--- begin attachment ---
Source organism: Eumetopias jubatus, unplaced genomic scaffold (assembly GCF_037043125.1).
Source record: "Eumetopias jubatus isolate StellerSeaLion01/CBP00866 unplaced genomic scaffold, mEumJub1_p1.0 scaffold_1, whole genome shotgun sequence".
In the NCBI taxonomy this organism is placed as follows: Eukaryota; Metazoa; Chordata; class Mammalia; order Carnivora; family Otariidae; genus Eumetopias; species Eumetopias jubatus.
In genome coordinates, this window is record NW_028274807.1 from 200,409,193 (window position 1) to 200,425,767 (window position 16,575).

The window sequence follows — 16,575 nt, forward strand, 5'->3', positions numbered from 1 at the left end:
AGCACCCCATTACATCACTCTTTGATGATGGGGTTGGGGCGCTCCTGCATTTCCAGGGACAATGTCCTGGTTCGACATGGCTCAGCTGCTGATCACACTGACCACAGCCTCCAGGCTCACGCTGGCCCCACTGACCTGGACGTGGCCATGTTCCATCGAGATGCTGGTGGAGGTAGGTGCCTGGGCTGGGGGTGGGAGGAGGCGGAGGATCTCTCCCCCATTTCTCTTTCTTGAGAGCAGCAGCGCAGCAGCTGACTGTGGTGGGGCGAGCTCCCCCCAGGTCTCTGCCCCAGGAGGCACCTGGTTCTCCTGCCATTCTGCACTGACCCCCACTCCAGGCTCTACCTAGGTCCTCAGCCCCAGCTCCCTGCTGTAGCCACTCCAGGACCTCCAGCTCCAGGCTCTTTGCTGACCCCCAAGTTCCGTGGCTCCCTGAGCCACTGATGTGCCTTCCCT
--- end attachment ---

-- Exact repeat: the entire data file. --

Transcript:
Source organism: Eumetopias jubatus, unplaced genomic scaffold (assembly GCF_037043125.1).
Source record: "Eumetopias jubatus isolate StellerSeaLion01/CBP00866 unplaced genomic scaffold, mEumJub1_p1.0 scaffold_1, whole genome shotgun sequence".
In the NCBI taxonomy this organism is placed as follows: Eukaryota; Metazoa; Chordata; class Mammalia; order Carnivora; family Otariidae; genus Eumetopias; species Eumetopias jubatus.
In genome coordinates, this window is record NW_028274807.1 from 200,409,193 (window position 1) to 200,425,767 (window position 16,575).

The window sequence follows — 16,575 nt, forward strand, 5'->3', positions numbered from 1 at the left end:
AGCACCCCATTACATCACTCTTTGATGATGGGGTTGGGGCGCTCCTGCATTTCCAGGGACAATGTCCTGGTTCGACATGGCTCAGCTGCTGATCACACTGACCACAGCCTCCAGGCTCACGCTGGCCCCACTGACCTGGACGTGGCCATGTTCCATCGAGATGCTGGTGGAGGTAGGTGCCTGGGCTGGGGGTGGGAGGAGGCGGAGGATCTCTCCCCCATTTCTCTTTCTTGAGAGCAGCAGCGCAGCAGCTGACTGTGGTGGGGCGAGCTCCCCCCAGGTCTCTGCCCCAGGAGGCACCTGGTTCTCCTGCCATTCTGCACTGACCCCCACTCCAGGCTCTACCTAGGTCCTCAGCCCCAGCTCCCTGCTGTAGCCACTCCAGGACCTCCAGCTCCAGGCTCTTTGCTGACCCCCAAGTTCCGTGGCTCCCTGAGCCACTGATGTGCCTTCCCT